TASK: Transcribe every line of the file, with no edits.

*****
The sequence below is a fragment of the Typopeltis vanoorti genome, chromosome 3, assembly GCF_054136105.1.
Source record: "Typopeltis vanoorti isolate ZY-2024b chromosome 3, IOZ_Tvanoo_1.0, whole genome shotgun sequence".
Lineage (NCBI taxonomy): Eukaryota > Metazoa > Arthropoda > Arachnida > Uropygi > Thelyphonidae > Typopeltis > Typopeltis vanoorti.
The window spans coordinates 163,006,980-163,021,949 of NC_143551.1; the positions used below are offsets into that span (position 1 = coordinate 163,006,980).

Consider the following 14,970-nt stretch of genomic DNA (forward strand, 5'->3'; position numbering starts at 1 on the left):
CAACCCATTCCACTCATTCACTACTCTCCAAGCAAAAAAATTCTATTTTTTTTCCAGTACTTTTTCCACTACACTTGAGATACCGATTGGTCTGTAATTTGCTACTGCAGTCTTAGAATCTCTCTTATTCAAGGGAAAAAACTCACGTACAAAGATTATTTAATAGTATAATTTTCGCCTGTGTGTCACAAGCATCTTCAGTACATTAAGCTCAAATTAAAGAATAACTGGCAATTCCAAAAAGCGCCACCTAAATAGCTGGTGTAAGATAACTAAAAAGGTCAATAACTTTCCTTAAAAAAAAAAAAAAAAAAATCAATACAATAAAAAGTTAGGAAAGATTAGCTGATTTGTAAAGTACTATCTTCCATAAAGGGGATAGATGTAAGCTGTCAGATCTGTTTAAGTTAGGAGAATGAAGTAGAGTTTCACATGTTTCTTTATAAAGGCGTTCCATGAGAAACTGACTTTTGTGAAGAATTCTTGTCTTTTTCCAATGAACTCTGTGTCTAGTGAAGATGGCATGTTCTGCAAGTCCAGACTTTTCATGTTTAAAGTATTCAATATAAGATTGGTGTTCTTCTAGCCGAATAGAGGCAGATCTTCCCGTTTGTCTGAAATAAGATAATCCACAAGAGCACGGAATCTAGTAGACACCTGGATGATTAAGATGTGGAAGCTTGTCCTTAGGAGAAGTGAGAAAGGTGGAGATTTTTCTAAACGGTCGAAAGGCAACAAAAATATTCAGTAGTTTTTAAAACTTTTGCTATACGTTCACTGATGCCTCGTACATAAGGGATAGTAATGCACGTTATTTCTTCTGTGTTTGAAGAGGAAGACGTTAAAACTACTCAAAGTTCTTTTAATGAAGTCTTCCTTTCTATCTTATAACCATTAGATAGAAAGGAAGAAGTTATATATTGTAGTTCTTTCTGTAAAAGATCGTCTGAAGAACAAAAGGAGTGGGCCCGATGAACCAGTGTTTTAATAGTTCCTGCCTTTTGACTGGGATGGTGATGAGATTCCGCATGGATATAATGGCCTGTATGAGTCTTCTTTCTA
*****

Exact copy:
The sequence below is a fragment of the Typopeltis vanoorti genome, chromosome 3, assembly GCF_054136105.1.
Source record: "Typopeltis vanoorti isolate ZY-2024b chromosome 3, IOZ_Tvanoo_1.0, whole genome shotgun sequence".
Lineage (NCBI taxonomy): Eukaryota > Metazoa > Arthropoda > Arachnida > Uropygi > Thelyphonidae > Typopeltis > Typopeltis vanoorti.
The window spans coordinates 163,006,980-163,021,949 of NC_143551.1; the positions used below are offsets into that span (position 1 = coordinate 163,006,980).

Consider the following 14,970-nt stretch of genomic DNA (forward strand, 5'->3'; position numbering starts at 1 on the left):
CAACCCATTCCACTCATTCACTACTCTCCAAGCAAAAAAATTCTATTTTTTTTCCAGTACTTTTTCCACTACACTTGAGATACCGATTGGTCTGTAATTTGCTACTGCAGTCTTAGAATCTCTCTTATTCAAGGGAAAAAACTCACGTACAAAGATTATTTAATAGTATAATTTTCGCCTGTGTGTCACAAGCATCTTCAGTACATTAAGCTCAAATTAAAGAATAACTGGCAATTCCAAAAAGCGCCACCTAAATAGCTGGTGTAAGATAACTAAAAAGGTCAATAACTTTCCTTAAAAAAAAAAAAAAAAAAATCAATACAATAAAAAGTTAGGAAAGATTAGCTGATTTGTAAAGTACTATCTTCCATAAAGGGGATAGATGTAAGCTGTCAGATCTGTTTAAGTTAGGAGAATGAAGTAGAGTTTCACATGTTTCTTTATAAAGGCGTTCCATGAGAAACTGACTTTTGTGAAGAATTCTTGTCTTTTTCCAATGAACTCTGTGTCTAGTGAAGATGGCATGTTCTGCAAGTCCAGACTTTTCATGTTTAAAGTATTCAATATAAGATTGGTGTTCTTCTAGCCGAATAGAGGCAGATCTTCCCGTTTGTCTGAAATAAGATAATCCACAAGAGCACGGAATCTAGTAGACACCTGGATGATTAAGATGTGGAAGCTTGTCCTTAGGAGAAGTGAGAAAGGTGGAGATTTTTCTAAACGGTCGAAAGGCAACAAAAATATTCAGTAGTTTTTAAAACTTTTGCTATACGTTCACTGATGCCTCGTACATAAGGGATAGTAATGCACGTTATTTCTTCTGTGTTTGAAGAGGAAGACGTTAAAACTACTCAAAGTTCTTTTAATGAAGTCTTCCTTTCTATCTTATAACCATTAGATAGAAAGGAAGAAGTTATATATTGTAGTTCTTTCTGTAAAAGATCGTCTGAAGAACAAAAGGAGTGGGCCCGATGAACCAGTGTTTTAATAGTTCCTGCCTTTTGACTGGGATGGTGATGAGATTCCGCATGGATATAATGGCCTGTATGAGTCTTCTTTCTA